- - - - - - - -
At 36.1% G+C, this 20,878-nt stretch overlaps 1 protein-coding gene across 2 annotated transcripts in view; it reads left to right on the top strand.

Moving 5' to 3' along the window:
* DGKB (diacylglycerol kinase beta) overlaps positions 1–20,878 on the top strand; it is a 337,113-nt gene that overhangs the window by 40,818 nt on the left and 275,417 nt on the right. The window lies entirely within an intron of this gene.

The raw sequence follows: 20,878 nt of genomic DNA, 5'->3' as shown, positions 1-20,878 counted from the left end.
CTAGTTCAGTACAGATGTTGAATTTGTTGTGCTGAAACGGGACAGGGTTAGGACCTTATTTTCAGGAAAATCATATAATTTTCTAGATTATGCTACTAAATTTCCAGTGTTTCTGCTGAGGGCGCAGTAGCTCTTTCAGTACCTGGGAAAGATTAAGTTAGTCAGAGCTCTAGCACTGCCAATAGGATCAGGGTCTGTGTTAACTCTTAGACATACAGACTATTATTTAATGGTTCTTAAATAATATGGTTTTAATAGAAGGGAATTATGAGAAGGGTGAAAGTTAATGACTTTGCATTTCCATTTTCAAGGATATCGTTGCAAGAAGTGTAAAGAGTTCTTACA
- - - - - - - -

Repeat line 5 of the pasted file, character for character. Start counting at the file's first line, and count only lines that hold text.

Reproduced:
CTAGTTCAGTACAGATGTTGAATTTGTTGTGCTGAAACGGGACAGGGTTAGGACCTTATTTTCAGGAAAATCATATAATTTTCTAGATTATGCTACTAAATTTCCAGTGTTTCTGCTGAGGGCGCAGTAGCTCTTTCAGTACCTGGGAAAGATTAAGTTAGTCAGAGCTCTAGCACTGCCAATAGGATCAGGGTCTGTGTTAACTCTTAGACATACAGACTATTATTTAATGGTTCTTAAATAATATGGTTTTAATAGAAGGGAATTATGAGAAGGGTGAAAGTTAATGACTTTGCATTTCCATTTTCAAGGATATCGTTGCAAGAAGTGTAAAGAGTTCTTACA